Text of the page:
The purpose of this paper is to provide a concept for ESDP support to Security Sector Reform in a partner state. This concept should focus on principles, key elements, and modalities; it should be flexible enough to be drawn on and adapted for the needs of each specific action in this field on a case-by-case basis. This paper aims to spell out the contribution of ESDP in supporting SSR.
The paper sets out principles and norms for the European Community’s engagement in SSR, based on current support in different countries and regional settings, the relevant policy frameworks under which the EC supports SSR, and the rationale for SSR as an important part of Community support.
UN Secretary General Report on "Securing peace and development: the role of the United Nations in supporting security sector reform" (A/62/659-S/20...
The UNSG Report testifies the growing importance SSR is getting at the global level and the need for the international community to address it in a efficient, effective, coherent, and coordinated manner. The report was submitted on 23 January 2008 both to the General Assembly and Security Council following a request by the General Assembly for a comprehensive report on United Nation’s approaches to security sector reform.
The report underlines that security, human rights and development are interdependent and mutually reinforcing conditions for sustainable peace. In addition it recognises that these fundamental elements can be achieved only within a broad framework of the rule of law. The report is built on the overall assumption that Member States and their organizations remain central providers of security and therefore that national authorities bear the primary responsibility for carrying out SSR processes that should be undertaken on the basis of a national decision. It provides an overview of the scope and content of SSR; reviews UN’s experience in supporting SSR; sets out some basic principles that must governed UN support to SSR. Potential roles for the UN in support of SSR are also identified; they include a normative (establishing international principles and standards as well as policies and guidelines on SSR, and by providing a forum for international dialogue) and operational (helping to establish an enabling environment; supporting needs assessments and strategic planning; facilitating national dialogue; providing technical advice and support to security institutions and capacity-building support for oversight mechanisms) ones. Finally, it sets up immediate priorities and makes some recommendations for an effective, holistic, and coherent UN approach to SSR.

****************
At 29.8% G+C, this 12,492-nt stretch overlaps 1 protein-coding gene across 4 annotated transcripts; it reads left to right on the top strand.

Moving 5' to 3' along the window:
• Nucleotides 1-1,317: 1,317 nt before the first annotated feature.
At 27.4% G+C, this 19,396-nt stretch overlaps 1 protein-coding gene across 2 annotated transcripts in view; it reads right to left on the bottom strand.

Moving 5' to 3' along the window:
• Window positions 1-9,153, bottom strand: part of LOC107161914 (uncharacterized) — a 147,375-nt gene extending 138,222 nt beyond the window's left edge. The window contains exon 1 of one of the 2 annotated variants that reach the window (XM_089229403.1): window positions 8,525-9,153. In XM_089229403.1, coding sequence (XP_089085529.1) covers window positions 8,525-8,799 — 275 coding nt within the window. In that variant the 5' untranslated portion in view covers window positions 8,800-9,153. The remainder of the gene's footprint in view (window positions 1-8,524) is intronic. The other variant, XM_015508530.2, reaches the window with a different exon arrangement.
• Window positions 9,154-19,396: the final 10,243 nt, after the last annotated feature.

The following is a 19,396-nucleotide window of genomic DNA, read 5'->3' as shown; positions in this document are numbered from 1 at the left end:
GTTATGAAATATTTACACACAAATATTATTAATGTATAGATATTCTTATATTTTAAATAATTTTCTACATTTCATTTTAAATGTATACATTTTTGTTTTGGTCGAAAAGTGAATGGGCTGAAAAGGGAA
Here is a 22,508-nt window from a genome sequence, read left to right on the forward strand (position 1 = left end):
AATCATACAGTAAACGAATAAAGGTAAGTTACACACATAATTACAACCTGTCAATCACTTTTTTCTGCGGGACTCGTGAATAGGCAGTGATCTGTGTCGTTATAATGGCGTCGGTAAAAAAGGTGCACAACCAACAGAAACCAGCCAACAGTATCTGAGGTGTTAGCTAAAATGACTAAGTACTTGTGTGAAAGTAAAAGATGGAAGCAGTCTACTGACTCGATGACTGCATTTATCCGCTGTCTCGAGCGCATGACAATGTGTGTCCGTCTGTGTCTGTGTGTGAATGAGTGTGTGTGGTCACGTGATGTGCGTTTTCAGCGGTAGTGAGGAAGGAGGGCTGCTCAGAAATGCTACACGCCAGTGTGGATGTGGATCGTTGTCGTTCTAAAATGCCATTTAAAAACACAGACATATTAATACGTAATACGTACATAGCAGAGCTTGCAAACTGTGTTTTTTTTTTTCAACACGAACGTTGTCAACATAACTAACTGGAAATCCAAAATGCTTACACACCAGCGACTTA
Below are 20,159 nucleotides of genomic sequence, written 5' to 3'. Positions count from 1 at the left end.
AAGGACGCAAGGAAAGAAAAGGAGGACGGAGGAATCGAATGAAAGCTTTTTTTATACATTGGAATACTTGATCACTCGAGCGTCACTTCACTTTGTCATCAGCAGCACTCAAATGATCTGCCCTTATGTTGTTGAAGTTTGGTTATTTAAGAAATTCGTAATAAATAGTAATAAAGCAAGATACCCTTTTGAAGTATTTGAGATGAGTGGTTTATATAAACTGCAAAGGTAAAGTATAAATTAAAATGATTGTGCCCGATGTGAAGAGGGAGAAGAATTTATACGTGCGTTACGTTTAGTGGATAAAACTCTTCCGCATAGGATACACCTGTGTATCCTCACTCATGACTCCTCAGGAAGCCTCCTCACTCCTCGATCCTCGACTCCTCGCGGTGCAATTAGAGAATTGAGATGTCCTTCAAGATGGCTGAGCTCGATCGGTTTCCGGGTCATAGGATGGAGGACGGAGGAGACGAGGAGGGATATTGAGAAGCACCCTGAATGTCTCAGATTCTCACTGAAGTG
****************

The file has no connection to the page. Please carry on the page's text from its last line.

This is the first OGN in the assessment process series. It covers issues to be taken into account when first receiving a request to assist with a security and justice assessment. It provides an overview of the main steps that you should consider in order to ensure that you have as clear a picture as possible of what is required in order to start planning, as well as gathering initial information. It assumes that the request has come from a donor, but that the national partners will be brought into the process as soon as possible, in line with commitments under the Paris Declaration and Accra Agenda for Action.